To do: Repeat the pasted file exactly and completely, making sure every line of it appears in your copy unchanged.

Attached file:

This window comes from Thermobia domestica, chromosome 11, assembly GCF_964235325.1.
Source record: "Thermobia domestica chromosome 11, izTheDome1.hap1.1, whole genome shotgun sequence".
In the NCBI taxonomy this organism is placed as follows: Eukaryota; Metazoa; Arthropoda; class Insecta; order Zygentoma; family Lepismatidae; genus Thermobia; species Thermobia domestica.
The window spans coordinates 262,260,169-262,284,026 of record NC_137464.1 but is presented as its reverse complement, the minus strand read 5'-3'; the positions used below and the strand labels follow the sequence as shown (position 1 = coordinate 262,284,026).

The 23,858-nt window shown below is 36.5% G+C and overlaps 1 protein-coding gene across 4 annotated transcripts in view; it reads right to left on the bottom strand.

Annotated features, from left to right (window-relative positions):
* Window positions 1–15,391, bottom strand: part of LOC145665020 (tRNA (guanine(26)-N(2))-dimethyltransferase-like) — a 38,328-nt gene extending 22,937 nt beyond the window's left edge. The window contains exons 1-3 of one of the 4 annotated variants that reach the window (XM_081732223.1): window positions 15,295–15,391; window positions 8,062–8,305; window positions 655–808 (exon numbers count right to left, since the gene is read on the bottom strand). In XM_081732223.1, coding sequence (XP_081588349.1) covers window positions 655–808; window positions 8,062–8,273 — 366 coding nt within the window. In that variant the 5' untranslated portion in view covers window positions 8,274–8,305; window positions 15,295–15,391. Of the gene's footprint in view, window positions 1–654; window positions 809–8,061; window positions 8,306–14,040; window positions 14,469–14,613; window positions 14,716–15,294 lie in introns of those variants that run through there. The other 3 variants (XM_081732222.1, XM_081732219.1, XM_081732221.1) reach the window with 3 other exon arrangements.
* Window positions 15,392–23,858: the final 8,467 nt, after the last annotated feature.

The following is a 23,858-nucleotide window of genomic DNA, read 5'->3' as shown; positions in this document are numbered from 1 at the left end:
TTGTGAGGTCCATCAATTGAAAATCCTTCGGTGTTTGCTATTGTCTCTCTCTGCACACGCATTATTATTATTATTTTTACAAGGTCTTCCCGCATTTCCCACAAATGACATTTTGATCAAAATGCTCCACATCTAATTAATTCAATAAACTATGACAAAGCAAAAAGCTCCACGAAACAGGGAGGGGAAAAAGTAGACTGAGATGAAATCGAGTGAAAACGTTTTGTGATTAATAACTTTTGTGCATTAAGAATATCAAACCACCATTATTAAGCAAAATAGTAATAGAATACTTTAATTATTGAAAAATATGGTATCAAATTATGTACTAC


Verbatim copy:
This window comes from Thermobia domestica, chromosome 11, assembly GCF_964235325.1.
Source record: "Thermobia domestica chromosome 11, izTheDome1.hap1.1, whole genome shotgun sequence".
In the NCBI taxonomy this organism is placed as follows: Eukaryota; Metazoa; Arthropoda; class Insecta; order Zygentoma; family Lepismatidae; genus Thermobia; species Thermobia domestica.
The window spans coordinates 262,260,169-262,284,026 of record NC_137464.1 but is presented as its reverse complement, the minus strand read 5'-3'; the positions used below and the strand labels follow the sequence as shown (position 1 = coordinate 262,284,026).

The 23,858-nt window shown below is 36.5% G+C and overlaps 1 protein-coding gene across 4 annotated transcripts in view; it reads right to left on the bottom strand.

Annotated features, from left to right (window-relative positions):
* Window positions 1–15,391, bottom strand: part of LOC145665020 (tRNA (guanine(26)-N(2))-dimethyltransferase-like) — a 38,328-nt gene extending 22,937 nt beyond the window's left edge. The window contains exons 1-3 of one of the 4 annotated variants that reach the window (XM_081732223.1): window positions 15,295–15,391; window positions 8,062–8,305; window positions 655–808 (exon numbers count right to left, since the gene is read on the bottom strand). In XM_081732223.1, coding sequence (XP_081588349.1) covers window positions 655–808; window positions 8,062–8,273 — 366 coding nt within the window. In that variant the 5' untranslated portion in view covers window positions 8,274–8,305; window positions 15,295–15,391. Of the gene's footprint in view, window positions 1–654; window positions 809–8,061; window positions 8,306–14,040; window positions 14,469–14,613; window positions 14,716–15,294 lie in introns of those variants that run through there. The other 3 variants (XM_081732222.1, XM_081732219.1, XM_081732221.1) reach the window with 3 other exon arrangements.
* Window positions 15,392–23,858: the final 8,467 nt, after the last annotated feature.

The following is a 23,858-nucleotide window of genomic DNA, read 5'->3' as shown; positions in this document are numbered from 1 at the left end:
TTGTGAGGTCCATCAATTGAAAATCCTTCGGTGTTTGCTATTGTCTCTCTCTGCACACGCATTATTATTATTATTTTTACAAGGTCTTCCCGCATTTCCCACAAATGACATTTTGATCAAAATGCTCCACATCTAATTAATTCAATAAACTATGACAAAGCAAAAAGCTCCACGAAACAGGGAGGGGAAAAAGTAGACTGAGATGAAATCGAGTGAAAACGTTTTGTGATTAATAACTTTTGTGCATTAAGAATATCAAACCACCATTATTAAGCAAAATAGTAATAGAATACTTTAATTATTGAAAAATATGGTATCAAATTATGTACTAC